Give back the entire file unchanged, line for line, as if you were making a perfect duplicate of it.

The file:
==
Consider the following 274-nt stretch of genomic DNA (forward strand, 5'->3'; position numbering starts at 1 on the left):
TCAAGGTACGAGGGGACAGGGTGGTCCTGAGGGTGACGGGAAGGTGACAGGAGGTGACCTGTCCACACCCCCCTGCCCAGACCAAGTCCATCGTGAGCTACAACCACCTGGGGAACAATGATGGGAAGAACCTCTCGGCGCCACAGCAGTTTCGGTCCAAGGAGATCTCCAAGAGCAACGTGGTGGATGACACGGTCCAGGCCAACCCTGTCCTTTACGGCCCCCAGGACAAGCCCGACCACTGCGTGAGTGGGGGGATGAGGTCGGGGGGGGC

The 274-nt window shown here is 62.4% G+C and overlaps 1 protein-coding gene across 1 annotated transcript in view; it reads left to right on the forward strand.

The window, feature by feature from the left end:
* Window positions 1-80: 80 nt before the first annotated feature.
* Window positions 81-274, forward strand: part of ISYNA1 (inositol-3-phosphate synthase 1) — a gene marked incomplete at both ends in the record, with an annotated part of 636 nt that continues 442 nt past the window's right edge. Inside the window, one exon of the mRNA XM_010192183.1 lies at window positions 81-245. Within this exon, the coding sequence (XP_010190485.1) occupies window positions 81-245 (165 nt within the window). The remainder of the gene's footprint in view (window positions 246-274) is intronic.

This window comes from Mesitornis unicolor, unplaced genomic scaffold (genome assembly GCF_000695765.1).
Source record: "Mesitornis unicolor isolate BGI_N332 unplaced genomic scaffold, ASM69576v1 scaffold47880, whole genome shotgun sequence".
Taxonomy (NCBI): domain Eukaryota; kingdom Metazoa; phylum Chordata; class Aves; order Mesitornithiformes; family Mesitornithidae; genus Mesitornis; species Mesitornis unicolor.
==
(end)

Consider the following 274-nt stretch of genomic DNA (forward strand, 5'->3'; position numbering starts at 1 on the left):
TCAAGGTACGAGGGGACAGGGTGGTCCTGAGGGTGACGGGAAGGTGACAGGAGGTGACCTGTCCACACCCCCCTGCCCAGACCAAGTCCATCGTGAGCTACAACCACCTGGGGAACAATGATGGGAAGAACCTCTCGGCGCCACAGCAGTTTCGGTCCAAGGAGATCTCCAAGAGCAACGTGGTGGATGACACGGTCCAGGCCAACCCTGTCCTTTACGGCCCCCAGGACAAGCCCGACCACTGCGTGAGTGGGGGGATGAGGTCGGGGGGGGC

The 274-nt window shown here is 62.4% G+C and overlaps 1 protein-coding gene across 1 annotated transcript in view; it reads left to right on the forward strand.

The window, feature by feature from the left end:
* Window positions 1-80: 80 nt before the first annotated feature.
* Window positions 81-274, forward strand: part of ISYNA1 (inositol-3-phosphate synthase 1) — a gene marked incomplete at both ends in the record, with an annotated part of 636 nt that continues 442 nt past the window's right edge. Inside the window, one exon of the mRNA XM_010192183.1 lies at window positions 81-245. Within this exon, the coding sequence (XP_010190485.1) occupies window positions 81-245 (165 nt within the window). The remainder of the gene's footprint in view (window positions 246-274) is intronic.

This window comes from Mesitornis unicolor, unplaced genomic scaffold (genome assembly GCF_000695765.1).
Source record: "Mesitornis unicolor isolate BGI_N332 unplaced genomic scaffold, ASM69576v1 scaffold47880, whole genome shotgun sequence".
Taxonomy (NCBI): domain Eukaryota; kingdom Metazoa; phylum Chordata; class Aves; order Mesitornithiformes; family Mesitornithidae; genus Mesitornis; species Mesitornis unicolor.